“We’ve seen 90 percent of the kids who came in with little or no theater experience blossom in their own way and find themselves more comfortable,” Unger said. “And the most exciting thing for me is when I see them blossoming not as the character, but from within themselves.”

A Rockin’ Midsummer Night’s Dream opened Friday, August 1. Performances continue Saturdays, August 2 and 9, at 2 and 7 pm; Sunday, August 3, at 2 pm; Friday, August 8, at 7 pm, and Sunday, August 10, at 5 pm.

101 Dalmatians: the Musical will be performed Wednesday and Thursday, August 6-7, at 7 pm; Friday, August 8, at 11 am; and Sunday, August 10, at noon.

The venue for both plays is Newtown High School, 12 Berkshire Road.

Ticket prices range from $22.50 to $30, and can be ordered by calling 866-967-8167 (press 1) or online at 1214foundation.org.

Nick Stowell, left and Michael Spanedda from 101 Dalmatians: The Musical run through a song and dance number during rehearsal July 29 at Newtown High School.
Sandy Hook School Music Educator Maryrose Kristopik, lower left, shouts direction to a group of young actors playing sleeping puppies during a mid-week run through of 101 Dalmatians: The Musical at Newtown High School’s cafetorium. The 12.14 Foundation is presenting the world premiere of this musical, modified for children’s troupes, as one of several “healing through the arts” endeavors for local youths this summer.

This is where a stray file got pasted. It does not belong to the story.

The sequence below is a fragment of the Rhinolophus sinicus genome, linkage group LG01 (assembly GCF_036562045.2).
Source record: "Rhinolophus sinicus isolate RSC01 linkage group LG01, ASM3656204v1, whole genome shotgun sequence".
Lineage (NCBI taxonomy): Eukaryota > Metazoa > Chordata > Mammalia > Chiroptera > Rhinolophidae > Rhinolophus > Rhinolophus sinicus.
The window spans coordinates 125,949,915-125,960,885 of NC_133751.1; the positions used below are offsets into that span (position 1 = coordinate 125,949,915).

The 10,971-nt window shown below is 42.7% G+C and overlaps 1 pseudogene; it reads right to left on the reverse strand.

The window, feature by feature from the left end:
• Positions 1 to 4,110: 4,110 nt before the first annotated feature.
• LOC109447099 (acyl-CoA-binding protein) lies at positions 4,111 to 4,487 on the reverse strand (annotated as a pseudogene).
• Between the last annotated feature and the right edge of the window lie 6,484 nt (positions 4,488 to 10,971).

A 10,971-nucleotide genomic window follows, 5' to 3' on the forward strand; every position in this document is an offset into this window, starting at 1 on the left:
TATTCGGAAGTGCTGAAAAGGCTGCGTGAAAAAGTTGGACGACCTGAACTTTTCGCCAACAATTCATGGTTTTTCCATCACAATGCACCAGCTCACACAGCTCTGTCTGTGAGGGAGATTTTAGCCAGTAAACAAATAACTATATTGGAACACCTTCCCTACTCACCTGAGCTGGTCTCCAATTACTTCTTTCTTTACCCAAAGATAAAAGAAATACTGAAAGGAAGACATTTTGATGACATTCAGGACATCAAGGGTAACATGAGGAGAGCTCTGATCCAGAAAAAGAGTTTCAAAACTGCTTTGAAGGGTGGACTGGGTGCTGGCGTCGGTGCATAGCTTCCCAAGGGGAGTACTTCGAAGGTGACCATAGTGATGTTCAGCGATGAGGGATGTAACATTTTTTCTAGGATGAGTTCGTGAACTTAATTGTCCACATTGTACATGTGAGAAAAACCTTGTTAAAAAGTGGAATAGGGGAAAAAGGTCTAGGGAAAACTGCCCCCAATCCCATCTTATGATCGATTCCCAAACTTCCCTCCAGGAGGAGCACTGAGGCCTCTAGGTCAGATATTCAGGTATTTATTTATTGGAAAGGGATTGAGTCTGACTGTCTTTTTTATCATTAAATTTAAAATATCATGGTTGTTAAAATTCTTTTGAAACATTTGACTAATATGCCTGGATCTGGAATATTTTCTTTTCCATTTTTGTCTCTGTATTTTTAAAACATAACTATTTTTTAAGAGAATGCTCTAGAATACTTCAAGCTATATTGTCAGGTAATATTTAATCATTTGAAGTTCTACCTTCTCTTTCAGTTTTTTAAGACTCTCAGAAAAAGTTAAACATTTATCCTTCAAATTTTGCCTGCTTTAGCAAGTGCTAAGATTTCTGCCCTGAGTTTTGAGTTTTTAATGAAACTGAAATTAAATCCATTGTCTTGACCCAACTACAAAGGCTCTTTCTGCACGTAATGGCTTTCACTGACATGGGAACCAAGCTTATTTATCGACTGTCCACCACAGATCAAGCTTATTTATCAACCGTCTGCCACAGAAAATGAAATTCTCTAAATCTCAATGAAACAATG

Kirsten Liniger (Helena) and Willem Sandercox (Lysander) wait for direction as they hold positions during a technical rehearsal of A Rockin’ Midsummer Night’s Dream in the high school theater July 29. The world premiere musical featuring two different casts performing alternately opened Friday, August 1.
Jane Shearin as Puck, runs through a scene from A Rockin’ Midsummer Night’s Dream with cast member Joe Verga, who plays Lysander in one of two casts of the world premiere musical.